Previously on 3 Geeks we discussed how Alternative Fee Arrangements (AFAs) might evolve on the law firm side of things. This post explores a possible evolution for how AFAs might evolve on the client side. Whereas law firms will need to insure profitability as they embrace AFAs, clients will need to solve the value-to-price equation – so the evolution is a path to that end.

1 – Understand Costs. Right now clients are struggling to embrace AFAs. Their stated goal (generally) is managing costs. Before they can manage costs effectively, they will first need to understand them. Most clients I talk to and hear about are trying to jump to #2 on our list before they do #1. Utilizing my usual car analogy, this would be equivalent to an effort to lower the total cost of ownership per mile of a car by haggling on the sales price. Yes – a lower sales price will be helpful but it doesn’t tell you the cost per mile or how the sales price impacts the per mile cost. Haggling over hourly rates (which is where most AFA discussions end up) will not tell you what the fee per matter will be which is a better level to manage costs. Of course firms and clients have some historical billing information, but this information was not captured or structured with a ‘fee per type of matter’ approach in mind. Therefore this knowledge has limited value in establishing a baseline to understand costs on a per-matter basis. This means in-house counsel will need to start now at viewing costs on this fee-per-matter basis and shift their mindset so that they begin to understand their costs at that level.

2 – Manage Costs. Once in-house counsel understand costs at a matter level, they can then actually begin to effectively manage them. Now they will be able to compare fee-against-fee at this matter level. This will empower in-house counsel to do more effective price shopping. My prediction is that this liberation will bring on more competitive pricing by law firms as an obvious response. We will likely see more creative AFAs at this stage as well. A potential dark side of this liberation will be swinging the pendulum too far – resulting in measurable impacts on the value side of things. Like any other market, given a chance buyers will be tempted and encouraged to price shop to the lowest provider. This brings us to Stage 3 in our evolution – Focusing on Value.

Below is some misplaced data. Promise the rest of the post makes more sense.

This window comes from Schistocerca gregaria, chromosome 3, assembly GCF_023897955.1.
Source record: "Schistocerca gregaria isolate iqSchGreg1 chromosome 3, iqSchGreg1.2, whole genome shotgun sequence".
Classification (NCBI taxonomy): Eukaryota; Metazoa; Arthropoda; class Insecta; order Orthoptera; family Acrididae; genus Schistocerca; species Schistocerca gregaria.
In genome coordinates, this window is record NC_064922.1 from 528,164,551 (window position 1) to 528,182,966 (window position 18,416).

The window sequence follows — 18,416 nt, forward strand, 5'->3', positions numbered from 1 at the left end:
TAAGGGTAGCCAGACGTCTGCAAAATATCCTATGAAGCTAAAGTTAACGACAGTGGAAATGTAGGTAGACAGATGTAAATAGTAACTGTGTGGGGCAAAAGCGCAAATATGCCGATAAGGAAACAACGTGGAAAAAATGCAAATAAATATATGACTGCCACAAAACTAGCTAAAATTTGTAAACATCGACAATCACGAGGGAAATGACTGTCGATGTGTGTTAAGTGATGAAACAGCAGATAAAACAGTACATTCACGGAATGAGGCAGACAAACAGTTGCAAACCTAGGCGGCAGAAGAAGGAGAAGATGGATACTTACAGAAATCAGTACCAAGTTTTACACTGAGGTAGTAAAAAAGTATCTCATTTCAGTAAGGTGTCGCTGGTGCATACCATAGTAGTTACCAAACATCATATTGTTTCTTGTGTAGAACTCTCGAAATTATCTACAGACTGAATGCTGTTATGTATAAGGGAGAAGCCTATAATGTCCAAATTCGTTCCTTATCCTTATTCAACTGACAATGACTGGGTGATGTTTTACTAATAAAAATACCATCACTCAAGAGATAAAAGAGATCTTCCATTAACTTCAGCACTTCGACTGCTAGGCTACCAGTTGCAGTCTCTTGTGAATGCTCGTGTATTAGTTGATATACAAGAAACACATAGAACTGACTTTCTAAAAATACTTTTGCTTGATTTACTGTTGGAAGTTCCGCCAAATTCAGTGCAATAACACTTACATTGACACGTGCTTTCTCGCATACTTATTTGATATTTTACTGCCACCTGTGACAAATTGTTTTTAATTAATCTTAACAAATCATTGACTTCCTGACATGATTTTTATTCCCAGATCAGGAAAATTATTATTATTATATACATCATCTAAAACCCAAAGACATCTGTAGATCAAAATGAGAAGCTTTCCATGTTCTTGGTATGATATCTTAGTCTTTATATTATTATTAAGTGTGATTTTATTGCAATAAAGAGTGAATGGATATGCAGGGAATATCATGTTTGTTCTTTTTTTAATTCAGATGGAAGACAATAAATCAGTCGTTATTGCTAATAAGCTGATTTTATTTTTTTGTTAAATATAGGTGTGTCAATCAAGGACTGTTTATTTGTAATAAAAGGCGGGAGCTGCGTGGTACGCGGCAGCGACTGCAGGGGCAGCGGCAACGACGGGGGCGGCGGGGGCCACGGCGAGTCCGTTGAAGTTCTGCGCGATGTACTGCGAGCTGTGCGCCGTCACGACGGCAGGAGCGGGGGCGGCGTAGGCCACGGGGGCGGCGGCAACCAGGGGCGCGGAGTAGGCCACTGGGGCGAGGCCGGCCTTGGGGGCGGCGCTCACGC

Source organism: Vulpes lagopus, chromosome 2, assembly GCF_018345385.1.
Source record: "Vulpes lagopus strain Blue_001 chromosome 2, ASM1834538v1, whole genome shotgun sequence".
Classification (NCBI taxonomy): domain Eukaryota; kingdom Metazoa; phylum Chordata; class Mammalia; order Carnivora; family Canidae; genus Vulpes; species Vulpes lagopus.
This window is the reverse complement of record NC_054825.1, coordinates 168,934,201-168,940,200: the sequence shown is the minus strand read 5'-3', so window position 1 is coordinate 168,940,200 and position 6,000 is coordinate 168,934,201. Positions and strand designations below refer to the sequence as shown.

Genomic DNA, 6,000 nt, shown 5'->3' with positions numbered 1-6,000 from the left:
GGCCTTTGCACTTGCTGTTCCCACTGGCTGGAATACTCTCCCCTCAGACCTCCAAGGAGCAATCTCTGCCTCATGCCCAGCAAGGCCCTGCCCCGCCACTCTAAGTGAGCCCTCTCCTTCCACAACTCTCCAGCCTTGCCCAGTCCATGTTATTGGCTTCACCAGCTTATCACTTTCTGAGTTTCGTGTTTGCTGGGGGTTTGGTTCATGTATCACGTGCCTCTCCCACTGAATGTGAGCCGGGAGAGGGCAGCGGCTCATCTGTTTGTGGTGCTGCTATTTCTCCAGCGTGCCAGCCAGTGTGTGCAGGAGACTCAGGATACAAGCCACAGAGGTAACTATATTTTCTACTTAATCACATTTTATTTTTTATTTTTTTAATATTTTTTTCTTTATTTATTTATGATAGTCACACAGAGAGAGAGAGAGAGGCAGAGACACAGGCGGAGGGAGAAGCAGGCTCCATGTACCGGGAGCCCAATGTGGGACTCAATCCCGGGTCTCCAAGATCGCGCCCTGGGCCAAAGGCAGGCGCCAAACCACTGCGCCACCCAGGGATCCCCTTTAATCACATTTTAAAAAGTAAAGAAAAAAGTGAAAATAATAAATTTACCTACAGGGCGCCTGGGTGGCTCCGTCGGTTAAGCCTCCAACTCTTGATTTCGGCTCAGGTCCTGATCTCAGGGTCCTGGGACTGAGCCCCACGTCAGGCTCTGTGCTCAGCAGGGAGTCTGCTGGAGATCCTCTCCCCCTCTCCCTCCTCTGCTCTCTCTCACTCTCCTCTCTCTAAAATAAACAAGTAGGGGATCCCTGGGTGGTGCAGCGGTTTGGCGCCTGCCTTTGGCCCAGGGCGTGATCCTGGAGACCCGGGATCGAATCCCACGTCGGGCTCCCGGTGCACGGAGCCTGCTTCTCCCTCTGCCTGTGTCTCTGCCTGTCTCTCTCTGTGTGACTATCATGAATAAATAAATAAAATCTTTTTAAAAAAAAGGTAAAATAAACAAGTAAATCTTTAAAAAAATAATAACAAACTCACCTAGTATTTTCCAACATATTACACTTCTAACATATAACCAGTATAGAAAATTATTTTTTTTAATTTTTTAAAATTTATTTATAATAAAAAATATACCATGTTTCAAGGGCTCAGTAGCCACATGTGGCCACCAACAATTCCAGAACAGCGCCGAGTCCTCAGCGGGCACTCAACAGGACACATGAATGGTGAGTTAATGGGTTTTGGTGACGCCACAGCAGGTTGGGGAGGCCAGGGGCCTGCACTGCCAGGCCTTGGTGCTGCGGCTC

3 – Manage to Value. As this market evolution matures, buyers will become more sophisticated and move to a value-to-price approach. Although it seems obvious (until you live with the consequences) selecting the low-price provider isn’t always the best option. But with pressures on controlling costs there are many incentives for buyers to go with the low-price provider. This is especially the case for in-house counsel. For the majority of these folks, the financial consequences of low-value service hit the bottom line of someone else’s budget. Settlements and judgments, for the most part, do not come off the General Counsel’s budget. Instead they come off a business unit’s numbers. So once the consequences of low value-to-price AFAs become apparent, reason will kick in and drive the fee decisions to more balanced ground. At this point, in-house counsel will be in a position to solve the value-to-price equation.

AFAs for in-house counsel are quite a challenge. There has been no fee-level market for clients to use in determining price-to-value. For now hourly rates are market driven so price comparisons and costs controls are focused there. However, as many have opined, this hourly rate approach is not the best method for managing costs. As clients come to grips with matter-level fees, they can then move through an evolution to better manage costs and ultimately drive value. Although everyone talks like they can jump right to #3, I think we’ll see some market education drive people through this type of evolution before they reach value billing nirvana.